Taiwan Tati Cultural and Educational Foundation

 
  • Increase font size
  • Default font size
  • Decrease font size
Home The News News Premier says constitutional interpretation on cards

Premier says constitutional interpretation on cards

The government could seek a constitutional interpretation if lawmakers vote down its motion to reconsider legislative reform bills today, Premier Cho Jung-tai (卓榮泰) said yesterday.

Cho made the comments during a session at the Legislative Yuan on the eve of today’s floor vote on the motion, which is expected to be rejected by the opposition parties’ combined majority.

The legislature is urged to give serious thought to discussing the merits of the bills and ensure their consistency with other legislation and its acceptability among Taiwanese, he said.

Premier Cho Jung-tai speaks to lawmakers at the legislature in Taipei yesterday.

Photo: George Tsorng, Taipei Times

The bills would amend the Act Governing the Legislative Yuan’s Power (立法院職權行使法) and the Criminal Code, authorizing lawmakers to call private citizens and officials to testify at investigative hearings or face fines and — in the case of officials — jail time.

The government does not rule out seeking a constitutional remedy to overturn the laws should the Legislative Yuan insist on passing them, Cho said, adding that officials would make the move after consulting lawyers and academics.

The remedies include asking the Constitutional Court to rule on the legislation and calling for a temporary injunction to suspend promulgation until judges settle the matter, he said.

Minister of Justice Cheng Ming-chien (鄭銘謙) said the bills are an overreach, as the legislature’s ability to conduct investigations is a subsidiary power and must abide by Constitutional Interpretation No. 585.

The interpretation stipulates that the Legislative Yuan may not extend its investigative power to a matter “related to the independent exercise of powers by an organ of the state ... guaranteed by the Constitution.”

“An executive chief, by the authority inherent in his or her executive powers, is entitled to decide not to make public any information that may affect or interfere with the effective operation of the executive branch,” it says.

The bills broaden the legislature’s power beyond its constitutional scope and empower lawmakers to arbitrarily impose penalties on private citizens for refusing to comply with their demands to testify, Cheng said.

The ministry deems the proposed laws to be “profoundly inappropriate” and believes their promulgation would lead to “social upheaval,” he said.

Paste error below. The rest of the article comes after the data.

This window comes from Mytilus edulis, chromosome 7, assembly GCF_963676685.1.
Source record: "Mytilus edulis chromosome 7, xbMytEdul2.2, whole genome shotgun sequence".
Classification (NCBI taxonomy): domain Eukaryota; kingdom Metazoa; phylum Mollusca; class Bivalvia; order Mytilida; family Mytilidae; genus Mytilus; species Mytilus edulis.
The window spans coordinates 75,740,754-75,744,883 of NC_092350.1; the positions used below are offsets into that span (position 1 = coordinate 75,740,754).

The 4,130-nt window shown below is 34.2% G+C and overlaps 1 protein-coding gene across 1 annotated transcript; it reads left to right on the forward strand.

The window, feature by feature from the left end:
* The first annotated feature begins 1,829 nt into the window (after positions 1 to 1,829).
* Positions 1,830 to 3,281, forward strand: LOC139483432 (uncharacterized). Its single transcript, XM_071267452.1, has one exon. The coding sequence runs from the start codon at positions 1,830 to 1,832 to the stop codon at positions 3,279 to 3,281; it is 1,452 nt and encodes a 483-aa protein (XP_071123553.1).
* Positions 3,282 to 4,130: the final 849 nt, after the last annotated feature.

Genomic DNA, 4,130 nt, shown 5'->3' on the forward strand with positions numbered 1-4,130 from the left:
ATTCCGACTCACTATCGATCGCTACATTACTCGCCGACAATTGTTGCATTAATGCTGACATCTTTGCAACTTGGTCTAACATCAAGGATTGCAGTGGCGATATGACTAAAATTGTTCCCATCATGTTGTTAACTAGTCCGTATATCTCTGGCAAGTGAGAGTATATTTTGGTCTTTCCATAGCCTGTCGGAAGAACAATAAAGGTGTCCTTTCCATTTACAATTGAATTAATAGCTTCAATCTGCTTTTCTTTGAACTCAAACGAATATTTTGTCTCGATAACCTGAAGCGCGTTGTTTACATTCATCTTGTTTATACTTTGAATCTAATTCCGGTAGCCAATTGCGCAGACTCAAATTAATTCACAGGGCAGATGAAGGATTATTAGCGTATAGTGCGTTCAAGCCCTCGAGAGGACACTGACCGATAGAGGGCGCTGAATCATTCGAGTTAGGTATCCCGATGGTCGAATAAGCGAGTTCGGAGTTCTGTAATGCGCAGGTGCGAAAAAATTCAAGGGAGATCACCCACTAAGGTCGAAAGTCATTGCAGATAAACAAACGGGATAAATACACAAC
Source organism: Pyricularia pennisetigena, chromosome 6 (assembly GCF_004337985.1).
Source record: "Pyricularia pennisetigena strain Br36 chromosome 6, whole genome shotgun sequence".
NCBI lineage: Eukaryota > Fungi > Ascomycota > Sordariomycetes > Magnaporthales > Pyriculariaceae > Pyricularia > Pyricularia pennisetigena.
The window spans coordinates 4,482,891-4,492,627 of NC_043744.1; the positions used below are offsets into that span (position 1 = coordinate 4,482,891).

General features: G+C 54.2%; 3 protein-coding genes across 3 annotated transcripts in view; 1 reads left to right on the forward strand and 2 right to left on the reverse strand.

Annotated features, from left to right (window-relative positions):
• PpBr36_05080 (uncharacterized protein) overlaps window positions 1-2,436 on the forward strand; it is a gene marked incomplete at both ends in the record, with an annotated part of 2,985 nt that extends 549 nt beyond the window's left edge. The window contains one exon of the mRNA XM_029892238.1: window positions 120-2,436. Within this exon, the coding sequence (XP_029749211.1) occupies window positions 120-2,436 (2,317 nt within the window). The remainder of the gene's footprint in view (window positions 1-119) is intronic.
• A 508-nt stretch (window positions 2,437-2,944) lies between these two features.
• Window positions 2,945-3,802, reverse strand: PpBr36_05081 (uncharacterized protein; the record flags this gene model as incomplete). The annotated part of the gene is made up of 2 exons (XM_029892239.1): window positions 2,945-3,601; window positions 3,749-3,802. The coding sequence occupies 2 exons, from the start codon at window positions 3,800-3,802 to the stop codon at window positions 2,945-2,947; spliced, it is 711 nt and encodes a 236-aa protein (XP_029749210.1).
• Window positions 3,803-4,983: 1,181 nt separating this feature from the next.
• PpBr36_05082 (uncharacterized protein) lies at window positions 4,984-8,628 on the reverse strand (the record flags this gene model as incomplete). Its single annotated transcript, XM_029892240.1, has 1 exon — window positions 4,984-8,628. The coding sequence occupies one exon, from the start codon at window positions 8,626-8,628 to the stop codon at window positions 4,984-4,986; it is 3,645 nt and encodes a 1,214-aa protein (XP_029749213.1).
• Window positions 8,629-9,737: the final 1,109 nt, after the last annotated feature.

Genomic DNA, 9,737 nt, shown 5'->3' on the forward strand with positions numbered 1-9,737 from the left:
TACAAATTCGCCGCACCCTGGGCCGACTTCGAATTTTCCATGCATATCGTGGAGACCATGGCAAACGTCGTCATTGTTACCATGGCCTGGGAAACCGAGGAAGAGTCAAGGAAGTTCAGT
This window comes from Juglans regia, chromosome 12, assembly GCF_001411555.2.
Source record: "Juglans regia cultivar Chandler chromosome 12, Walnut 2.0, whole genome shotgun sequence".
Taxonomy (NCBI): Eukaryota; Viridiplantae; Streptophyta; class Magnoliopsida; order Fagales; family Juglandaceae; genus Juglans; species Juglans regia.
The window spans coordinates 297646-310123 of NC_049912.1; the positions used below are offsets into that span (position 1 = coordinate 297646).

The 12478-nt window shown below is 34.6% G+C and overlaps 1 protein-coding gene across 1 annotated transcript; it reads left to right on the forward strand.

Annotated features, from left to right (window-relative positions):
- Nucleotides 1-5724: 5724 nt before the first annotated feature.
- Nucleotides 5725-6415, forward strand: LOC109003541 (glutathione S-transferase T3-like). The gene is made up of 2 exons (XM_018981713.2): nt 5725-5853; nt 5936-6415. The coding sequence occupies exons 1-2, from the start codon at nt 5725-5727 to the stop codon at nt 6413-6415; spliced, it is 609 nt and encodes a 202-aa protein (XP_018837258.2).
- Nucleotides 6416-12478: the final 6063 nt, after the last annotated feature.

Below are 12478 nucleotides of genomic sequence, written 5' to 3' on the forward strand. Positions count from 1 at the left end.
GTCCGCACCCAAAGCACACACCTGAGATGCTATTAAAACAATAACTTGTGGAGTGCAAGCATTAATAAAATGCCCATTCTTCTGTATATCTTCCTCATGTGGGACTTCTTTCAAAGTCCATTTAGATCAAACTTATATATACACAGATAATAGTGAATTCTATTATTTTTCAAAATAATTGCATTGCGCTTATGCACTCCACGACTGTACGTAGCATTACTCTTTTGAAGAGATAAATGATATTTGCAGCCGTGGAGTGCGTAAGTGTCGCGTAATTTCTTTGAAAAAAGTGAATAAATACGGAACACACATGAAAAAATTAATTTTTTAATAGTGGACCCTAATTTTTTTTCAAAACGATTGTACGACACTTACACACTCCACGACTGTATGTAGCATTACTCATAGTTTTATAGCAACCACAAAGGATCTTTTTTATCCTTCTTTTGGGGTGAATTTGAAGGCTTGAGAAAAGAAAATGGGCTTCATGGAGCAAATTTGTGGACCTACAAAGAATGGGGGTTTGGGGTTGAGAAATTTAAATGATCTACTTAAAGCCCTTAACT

Democratic Progressive Party (DPP) Legislator Huang Jie (黃捷) said the bills would enable lawmakers to impose penalties on officials for the crime of “counter interpellation,” a word that does not exist in legislative rules or law books.

Chinese Nationalist Party (KMT) lawmakers gave the phrase varying and mutually exclusive definitions, including providing an irrelevant answer, responding to a question with a question and being mean, she said during the session.

DPP Legislator Chuang Ruei-hsiung (莊瑞雄) said that the bills’ provisions authorizing fines of up to NT$100,000 for people who refuse to testify dwarfs the punishment for not appearing before a court after being served with a subpoena, which carries at most a NT$30,000 fine.

KMT Legislator Wang Yu-min (王育敏) said that the government had given “conflicting” statements, as Cho had previously voiced support for legislative reforms.

Cho’s comments suggesting that the amendments lacked restrictions were incorrect, as hearings could only be held on “important matters concerning the public,” Wang said.

The amendments merely sought to address the long-standing problem of insufficient oversight of the executive branch, she added.

Additional reporting by Chen Cheng-yu


Source: Taipei Times - 2024/06/21



Add this page to your favorite Social Bookmarking websites
Reddit! Del.icio.us! Mixx! Google! Live! Facebook! StumbleUpon! Facebook! Twitter!  
 

Newsflash


Japanese Ambassador to the US Koji Tomita speaks during an interview in New York on Tuesday.
Photo: Bloomberg

The US and allies must balance sending a clear message to China over Taiwan with the need to avoid escalation as Asia enters a “sinister period” of tensions, Japan’s top envoy to the US said.

“We need to respond, we need to send a clear message,” Japanese Ambassador to the US Koji Tomita said in an interview on Tuesday at Bloomberg’s New York headquarters. “We have to act firmly, but wisely, because we have to be careful that we should not go to into an escalatory cycle.”